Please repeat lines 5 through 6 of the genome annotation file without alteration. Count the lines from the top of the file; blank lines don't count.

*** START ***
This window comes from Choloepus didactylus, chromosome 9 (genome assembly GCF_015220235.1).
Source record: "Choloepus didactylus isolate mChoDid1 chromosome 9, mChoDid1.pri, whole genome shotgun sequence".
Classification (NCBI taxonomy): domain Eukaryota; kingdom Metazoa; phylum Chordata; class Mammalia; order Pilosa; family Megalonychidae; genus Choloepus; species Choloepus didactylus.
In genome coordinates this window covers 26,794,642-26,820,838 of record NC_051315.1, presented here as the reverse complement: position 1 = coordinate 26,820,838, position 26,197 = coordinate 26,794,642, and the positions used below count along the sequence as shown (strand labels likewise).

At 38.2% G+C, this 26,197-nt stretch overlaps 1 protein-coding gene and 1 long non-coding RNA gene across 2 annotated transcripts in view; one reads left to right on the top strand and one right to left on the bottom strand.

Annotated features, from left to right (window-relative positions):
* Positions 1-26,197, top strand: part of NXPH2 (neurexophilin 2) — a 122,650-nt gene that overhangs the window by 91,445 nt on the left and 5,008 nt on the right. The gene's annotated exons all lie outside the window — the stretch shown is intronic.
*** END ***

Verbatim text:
At 38.2% G+C, this 26,197-nt stretch overlaps 1 protein-coding gene and 1 long non-coding RNA gene across 2 annotated transcripts in view; one reads left to right on the top strand and one right to left on the bottom strand.

Annotated features, from left to right (window-relative positions):